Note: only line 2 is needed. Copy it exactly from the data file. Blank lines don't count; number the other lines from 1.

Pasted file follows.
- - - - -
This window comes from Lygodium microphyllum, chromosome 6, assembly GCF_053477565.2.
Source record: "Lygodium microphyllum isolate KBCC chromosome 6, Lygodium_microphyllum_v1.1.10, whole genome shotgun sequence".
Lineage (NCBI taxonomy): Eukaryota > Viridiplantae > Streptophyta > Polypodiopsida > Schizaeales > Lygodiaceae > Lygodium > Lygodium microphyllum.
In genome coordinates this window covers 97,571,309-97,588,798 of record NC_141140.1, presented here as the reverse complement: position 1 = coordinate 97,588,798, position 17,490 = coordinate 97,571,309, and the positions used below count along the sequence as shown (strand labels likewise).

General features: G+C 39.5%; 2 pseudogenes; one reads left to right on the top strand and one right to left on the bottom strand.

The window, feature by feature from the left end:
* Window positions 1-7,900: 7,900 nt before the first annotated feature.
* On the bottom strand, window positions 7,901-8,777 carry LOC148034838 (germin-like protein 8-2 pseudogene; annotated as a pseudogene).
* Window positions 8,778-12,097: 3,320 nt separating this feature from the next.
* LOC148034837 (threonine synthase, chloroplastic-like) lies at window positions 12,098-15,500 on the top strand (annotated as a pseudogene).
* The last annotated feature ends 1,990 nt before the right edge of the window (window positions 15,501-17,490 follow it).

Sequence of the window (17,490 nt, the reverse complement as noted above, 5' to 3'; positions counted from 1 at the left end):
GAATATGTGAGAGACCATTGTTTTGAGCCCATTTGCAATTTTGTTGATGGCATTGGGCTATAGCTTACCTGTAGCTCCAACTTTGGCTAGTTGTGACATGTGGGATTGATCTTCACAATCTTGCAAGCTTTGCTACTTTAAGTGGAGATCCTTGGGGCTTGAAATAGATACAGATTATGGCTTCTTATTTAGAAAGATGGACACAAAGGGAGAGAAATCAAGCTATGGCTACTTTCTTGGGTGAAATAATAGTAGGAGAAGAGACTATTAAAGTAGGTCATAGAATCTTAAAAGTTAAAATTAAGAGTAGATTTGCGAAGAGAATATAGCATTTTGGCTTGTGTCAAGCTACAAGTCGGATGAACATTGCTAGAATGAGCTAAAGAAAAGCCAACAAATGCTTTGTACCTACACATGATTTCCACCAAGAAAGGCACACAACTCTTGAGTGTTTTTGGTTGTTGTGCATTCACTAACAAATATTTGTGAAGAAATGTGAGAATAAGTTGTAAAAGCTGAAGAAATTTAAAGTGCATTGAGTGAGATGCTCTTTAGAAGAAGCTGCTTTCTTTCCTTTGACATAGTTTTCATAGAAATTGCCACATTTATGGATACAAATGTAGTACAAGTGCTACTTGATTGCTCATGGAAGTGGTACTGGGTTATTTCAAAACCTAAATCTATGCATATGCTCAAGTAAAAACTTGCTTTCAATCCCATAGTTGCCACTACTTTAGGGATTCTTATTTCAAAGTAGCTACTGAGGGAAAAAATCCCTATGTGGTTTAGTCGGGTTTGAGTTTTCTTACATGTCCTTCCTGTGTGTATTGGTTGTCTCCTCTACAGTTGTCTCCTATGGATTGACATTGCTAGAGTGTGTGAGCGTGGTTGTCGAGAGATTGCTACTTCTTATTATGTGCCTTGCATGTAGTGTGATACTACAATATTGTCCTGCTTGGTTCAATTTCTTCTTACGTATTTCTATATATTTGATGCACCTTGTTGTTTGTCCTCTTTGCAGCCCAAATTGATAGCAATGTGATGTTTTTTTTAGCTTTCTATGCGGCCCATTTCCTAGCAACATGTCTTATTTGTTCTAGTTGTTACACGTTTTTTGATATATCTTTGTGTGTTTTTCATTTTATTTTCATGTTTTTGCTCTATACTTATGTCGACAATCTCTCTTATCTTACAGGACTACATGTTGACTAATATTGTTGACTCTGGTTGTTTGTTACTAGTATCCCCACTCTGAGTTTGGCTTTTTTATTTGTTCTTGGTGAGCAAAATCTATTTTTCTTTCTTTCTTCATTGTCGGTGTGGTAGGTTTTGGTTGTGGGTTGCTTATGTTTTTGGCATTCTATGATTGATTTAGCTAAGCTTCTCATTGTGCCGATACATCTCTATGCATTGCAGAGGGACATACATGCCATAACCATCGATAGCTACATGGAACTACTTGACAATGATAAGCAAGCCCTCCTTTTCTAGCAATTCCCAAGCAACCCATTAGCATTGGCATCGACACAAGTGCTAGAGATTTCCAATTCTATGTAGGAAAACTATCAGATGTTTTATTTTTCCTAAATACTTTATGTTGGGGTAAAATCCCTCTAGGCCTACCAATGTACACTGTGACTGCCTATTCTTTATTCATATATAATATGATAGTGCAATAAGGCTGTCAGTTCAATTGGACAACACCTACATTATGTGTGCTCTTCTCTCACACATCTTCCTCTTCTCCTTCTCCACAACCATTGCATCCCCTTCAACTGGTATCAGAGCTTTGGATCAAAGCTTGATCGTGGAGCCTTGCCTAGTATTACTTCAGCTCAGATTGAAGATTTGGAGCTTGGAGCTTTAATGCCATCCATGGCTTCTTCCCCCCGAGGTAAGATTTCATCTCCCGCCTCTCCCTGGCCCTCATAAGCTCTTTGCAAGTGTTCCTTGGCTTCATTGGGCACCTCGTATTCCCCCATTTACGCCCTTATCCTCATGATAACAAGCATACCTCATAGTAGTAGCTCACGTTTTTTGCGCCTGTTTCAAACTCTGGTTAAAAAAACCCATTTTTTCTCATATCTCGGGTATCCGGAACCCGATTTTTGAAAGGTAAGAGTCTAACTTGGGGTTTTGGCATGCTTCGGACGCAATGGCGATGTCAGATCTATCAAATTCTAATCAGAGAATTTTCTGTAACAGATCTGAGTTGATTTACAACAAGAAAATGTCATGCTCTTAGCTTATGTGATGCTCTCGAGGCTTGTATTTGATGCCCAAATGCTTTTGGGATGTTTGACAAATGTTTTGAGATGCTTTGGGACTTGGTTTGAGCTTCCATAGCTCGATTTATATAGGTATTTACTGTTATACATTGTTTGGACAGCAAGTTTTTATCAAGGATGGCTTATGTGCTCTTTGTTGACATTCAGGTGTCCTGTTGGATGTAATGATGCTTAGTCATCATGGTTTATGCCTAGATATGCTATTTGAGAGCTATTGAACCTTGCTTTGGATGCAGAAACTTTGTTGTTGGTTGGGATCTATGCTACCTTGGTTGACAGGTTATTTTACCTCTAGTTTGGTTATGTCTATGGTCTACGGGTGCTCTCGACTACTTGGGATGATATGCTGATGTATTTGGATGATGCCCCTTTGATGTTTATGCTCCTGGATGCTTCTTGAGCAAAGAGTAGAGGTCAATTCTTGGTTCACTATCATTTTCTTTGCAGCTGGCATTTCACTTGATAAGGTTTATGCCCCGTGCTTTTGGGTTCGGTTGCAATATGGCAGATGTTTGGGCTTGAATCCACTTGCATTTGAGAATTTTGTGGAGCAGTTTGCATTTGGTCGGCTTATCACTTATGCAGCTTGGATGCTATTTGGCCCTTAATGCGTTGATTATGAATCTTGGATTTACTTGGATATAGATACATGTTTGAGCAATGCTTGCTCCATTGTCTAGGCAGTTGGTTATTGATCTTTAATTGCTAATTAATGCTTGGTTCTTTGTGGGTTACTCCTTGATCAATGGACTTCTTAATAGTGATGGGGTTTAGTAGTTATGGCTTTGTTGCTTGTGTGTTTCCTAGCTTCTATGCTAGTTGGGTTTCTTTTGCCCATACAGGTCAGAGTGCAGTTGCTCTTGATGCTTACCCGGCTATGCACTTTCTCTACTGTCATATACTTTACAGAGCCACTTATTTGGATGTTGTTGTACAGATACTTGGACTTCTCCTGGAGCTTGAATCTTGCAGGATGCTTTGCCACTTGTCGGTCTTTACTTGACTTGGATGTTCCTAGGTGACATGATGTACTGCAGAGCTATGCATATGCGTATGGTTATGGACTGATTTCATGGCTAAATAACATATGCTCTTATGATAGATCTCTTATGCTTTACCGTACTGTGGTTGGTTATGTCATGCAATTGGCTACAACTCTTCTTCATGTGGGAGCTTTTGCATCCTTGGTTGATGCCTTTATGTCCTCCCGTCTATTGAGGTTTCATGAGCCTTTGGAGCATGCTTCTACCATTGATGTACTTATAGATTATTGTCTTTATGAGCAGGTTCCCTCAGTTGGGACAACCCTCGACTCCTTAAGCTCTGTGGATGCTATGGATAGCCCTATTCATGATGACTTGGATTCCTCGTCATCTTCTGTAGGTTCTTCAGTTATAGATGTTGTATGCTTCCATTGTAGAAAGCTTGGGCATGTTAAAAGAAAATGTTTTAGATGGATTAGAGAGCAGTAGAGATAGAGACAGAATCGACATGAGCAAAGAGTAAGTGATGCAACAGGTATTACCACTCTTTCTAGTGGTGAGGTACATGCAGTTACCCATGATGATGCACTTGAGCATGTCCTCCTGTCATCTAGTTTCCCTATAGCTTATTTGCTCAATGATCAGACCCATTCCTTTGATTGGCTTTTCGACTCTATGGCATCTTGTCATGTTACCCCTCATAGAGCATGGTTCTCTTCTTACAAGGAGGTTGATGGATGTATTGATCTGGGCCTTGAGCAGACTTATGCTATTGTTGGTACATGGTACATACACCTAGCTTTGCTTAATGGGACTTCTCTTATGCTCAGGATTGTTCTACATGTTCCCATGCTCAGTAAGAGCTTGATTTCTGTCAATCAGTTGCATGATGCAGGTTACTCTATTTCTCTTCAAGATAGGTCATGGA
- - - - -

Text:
Source record: "Lygodium microphyllum isolate KBCC chromosome 6, Lygodium_microphyllum_v1.1.10, whole genome shotgun sequence".